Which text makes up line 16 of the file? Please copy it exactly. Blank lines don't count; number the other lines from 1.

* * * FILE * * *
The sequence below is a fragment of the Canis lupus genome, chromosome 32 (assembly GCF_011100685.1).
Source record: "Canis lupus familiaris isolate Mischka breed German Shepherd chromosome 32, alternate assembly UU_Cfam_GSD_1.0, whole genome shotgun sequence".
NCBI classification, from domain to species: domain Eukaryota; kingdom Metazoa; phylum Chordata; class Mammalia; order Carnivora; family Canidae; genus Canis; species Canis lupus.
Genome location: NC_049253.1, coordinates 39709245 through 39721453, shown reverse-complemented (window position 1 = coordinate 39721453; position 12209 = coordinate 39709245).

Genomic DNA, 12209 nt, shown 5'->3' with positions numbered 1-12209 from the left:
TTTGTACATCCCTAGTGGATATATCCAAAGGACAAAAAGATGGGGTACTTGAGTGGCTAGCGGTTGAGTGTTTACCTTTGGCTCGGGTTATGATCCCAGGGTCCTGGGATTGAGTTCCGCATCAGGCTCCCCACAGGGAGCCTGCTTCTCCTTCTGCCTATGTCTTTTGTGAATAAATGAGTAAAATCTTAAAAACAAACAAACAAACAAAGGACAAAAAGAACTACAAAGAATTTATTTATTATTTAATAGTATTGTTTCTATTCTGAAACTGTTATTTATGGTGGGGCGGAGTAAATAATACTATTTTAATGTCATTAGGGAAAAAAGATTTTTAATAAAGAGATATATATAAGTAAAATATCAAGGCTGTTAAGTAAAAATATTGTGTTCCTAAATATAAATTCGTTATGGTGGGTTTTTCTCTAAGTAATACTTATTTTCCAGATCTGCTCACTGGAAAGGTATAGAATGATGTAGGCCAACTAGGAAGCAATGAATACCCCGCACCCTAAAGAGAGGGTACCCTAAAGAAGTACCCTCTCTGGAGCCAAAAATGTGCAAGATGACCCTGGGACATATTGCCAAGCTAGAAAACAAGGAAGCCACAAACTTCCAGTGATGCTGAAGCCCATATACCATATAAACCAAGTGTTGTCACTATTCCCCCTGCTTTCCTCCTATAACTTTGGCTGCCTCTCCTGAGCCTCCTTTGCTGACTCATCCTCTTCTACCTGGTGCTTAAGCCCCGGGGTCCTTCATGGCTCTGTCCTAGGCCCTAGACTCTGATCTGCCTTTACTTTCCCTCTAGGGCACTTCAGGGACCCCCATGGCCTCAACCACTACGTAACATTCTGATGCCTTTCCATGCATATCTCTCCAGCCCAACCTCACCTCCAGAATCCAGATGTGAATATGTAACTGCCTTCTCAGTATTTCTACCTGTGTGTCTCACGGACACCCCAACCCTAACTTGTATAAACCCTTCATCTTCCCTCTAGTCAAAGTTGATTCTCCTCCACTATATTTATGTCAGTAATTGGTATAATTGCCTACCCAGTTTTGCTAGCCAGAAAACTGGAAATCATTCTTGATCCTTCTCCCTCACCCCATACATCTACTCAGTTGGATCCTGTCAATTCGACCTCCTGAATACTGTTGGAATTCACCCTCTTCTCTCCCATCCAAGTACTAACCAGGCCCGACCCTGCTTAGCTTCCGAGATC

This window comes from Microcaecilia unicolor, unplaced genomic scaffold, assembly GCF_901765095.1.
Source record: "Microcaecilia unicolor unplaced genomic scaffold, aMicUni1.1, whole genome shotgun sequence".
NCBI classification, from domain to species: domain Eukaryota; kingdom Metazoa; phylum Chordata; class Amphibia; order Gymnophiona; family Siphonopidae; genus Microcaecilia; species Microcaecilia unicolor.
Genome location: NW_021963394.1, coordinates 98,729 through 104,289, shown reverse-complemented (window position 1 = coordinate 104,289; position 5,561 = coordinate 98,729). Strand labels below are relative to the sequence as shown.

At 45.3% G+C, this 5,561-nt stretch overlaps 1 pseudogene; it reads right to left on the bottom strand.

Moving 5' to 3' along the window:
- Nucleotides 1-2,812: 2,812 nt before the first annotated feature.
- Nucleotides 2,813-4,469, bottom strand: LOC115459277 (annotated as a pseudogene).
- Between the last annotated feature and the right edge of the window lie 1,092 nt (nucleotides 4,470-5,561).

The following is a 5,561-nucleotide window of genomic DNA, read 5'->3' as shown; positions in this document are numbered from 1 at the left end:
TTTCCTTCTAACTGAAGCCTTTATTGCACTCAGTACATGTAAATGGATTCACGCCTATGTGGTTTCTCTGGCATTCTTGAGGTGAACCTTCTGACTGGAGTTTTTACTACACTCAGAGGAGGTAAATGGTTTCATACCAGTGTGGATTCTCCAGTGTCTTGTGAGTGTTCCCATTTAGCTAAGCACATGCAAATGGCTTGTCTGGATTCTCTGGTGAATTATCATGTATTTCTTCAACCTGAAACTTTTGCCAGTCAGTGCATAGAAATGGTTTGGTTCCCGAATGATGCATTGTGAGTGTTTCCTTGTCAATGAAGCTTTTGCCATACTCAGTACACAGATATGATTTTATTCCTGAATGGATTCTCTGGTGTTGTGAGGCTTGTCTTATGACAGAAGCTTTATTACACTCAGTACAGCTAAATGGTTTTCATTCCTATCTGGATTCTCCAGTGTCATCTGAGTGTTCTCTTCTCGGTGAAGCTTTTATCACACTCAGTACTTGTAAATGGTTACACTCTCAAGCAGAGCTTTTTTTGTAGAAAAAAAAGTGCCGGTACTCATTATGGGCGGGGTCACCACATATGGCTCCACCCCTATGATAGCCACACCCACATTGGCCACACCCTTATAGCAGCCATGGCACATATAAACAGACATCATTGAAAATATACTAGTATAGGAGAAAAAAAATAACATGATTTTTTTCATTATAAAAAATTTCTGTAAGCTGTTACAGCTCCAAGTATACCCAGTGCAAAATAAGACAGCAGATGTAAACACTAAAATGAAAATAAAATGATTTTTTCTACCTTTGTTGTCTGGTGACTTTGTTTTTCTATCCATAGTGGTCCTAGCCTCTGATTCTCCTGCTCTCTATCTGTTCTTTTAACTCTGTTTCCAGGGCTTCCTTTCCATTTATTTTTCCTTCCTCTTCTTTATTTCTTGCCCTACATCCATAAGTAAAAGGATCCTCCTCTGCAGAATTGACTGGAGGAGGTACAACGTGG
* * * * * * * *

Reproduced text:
The following is a 5,561-nucleotide window of genomic DNA, read 5'->3' as shown; positions in this document are numbered from 1 at the left end: